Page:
Since the 2014 Scottish Independence referendum the British constitutional settlement has been pushed to the forefront of political discourse. The reaction from policy-makers has been piecemeal devolution and vague conversations about a federal UK. The problem with the federal UK proposal is that any future prospect of legislative decentralisation is contingent upon the UK remaining as a political entity. Notwithstanding one’s personal views on the British state, it must be said that a situation where the UK remains intact looks unlikely. The Brexit vote has seen Scottish secessionist feelings harden and there are serious questions about the constitutional status of Northern Ireland, especially in relation to the Good Friday Agreement. Basing devolution on the future of the union, therefore, would seem foolish.
Further, such an approach would not be beneficial to England as centralised rule from Westminster will not quench the thirst for change. England has often been forgotten in these normative discussions, and this piece shall seek to end this injustice. The future of the English constitutional settlement should be based on that of Germany. In-built regional government with power diffuse across society will sufficiently address the appetite for reform. In addition, a parliamentary system akin to that based in Berlin will promote political co-operation whilst allowing for the English national myth- that which venerates parliamentary democracy and rule of law- to continue.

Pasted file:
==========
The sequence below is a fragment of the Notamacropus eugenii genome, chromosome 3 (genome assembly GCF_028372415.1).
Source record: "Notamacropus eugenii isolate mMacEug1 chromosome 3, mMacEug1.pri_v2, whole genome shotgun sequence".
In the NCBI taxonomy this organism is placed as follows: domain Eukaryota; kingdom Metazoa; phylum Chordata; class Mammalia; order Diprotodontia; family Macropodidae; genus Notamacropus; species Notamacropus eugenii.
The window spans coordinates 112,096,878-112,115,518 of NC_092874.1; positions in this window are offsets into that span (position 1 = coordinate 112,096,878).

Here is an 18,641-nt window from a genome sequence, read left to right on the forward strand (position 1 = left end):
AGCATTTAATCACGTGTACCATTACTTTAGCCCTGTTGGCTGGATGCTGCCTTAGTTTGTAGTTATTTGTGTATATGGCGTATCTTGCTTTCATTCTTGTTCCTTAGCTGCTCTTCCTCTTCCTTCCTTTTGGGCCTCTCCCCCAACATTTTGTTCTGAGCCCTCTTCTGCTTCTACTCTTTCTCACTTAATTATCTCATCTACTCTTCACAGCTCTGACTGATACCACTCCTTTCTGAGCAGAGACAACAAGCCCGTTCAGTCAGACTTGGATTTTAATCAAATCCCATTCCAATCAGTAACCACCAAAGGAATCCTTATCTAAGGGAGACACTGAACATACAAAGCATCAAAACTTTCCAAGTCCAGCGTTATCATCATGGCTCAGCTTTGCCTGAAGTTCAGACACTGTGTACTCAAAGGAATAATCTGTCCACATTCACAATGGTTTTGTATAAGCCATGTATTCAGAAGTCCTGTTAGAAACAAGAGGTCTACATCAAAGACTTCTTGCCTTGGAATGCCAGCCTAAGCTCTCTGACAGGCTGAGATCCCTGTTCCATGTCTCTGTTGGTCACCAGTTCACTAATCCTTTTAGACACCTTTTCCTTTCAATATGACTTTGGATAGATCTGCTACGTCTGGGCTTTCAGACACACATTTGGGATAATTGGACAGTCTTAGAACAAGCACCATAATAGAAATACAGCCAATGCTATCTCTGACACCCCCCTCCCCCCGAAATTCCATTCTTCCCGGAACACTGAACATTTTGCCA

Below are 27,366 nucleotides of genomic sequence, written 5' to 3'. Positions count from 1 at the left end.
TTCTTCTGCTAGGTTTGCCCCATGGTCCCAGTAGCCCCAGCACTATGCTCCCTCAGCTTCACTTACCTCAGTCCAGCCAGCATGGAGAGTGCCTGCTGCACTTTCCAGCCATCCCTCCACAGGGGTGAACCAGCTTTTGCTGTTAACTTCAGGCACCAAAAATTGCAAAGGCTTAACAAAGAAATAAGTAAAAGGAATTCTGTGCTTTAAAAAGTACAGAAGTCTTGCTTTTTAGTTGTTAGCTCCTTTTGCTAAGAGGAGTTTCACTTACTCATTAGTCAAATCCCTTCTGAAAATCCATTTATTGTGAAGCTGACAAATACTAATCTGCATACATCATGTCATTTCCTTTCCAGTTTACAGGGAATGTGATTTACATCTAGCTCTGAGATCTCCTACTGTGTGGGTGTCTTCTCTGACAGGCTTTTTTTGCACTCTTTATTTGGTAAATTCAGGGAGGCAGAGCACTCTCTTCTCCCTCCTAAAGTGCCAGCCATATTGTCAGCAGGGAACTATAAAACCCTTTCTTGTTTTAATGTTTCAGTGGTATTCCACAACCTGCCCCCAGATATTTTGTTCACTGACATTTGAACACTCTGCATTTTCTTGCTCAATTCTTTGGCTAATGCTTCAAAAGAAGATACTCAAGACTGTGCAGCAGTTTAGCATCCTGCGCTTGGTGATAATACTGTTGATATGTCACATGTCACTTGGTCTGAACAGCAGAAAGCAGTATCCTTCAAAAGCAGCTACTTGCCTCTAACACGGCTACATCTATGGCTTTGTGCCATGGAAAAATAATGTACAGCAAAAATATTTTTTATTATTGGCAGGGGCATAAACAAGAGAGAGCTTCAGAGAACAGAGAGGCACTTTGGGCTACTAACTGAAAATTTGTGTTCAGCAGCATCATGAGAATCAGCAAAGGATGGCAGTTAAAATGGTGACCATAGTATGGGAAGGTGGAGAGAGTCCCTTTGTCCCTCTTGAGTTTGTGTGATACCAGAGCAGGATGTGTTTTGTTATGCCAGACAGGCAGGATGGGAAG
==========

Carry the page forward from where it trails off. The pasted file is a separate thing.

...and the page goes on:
Firstly we must establish why the current programme of devolution is inadequate. The most notable problem with devolution in its current form is how asymmetrical the discussions have been. Holyrood is the most powerful parliament of its kind in the world, but Stormont and Cardiff Bay remain comparatively superficial. Are the people of Pontypridd any less deserving of self-determined devolved government than the citizens of Aberdeen? Of course not, yet the current system only allows devolution if there is a risk of seismic political upheaval.
Priority to Scotland was because of a desire to stave of secessionist feeling, but because no such feeling existed in Wales the concerns of people from Llandudno in the North to Llanelli in the South remain primarily addressed in Westminster rather than in Cardiff. Devolution was a defence mechanism, not a genuine attempt to create a modern nation-state of citizens with heightened autonomy.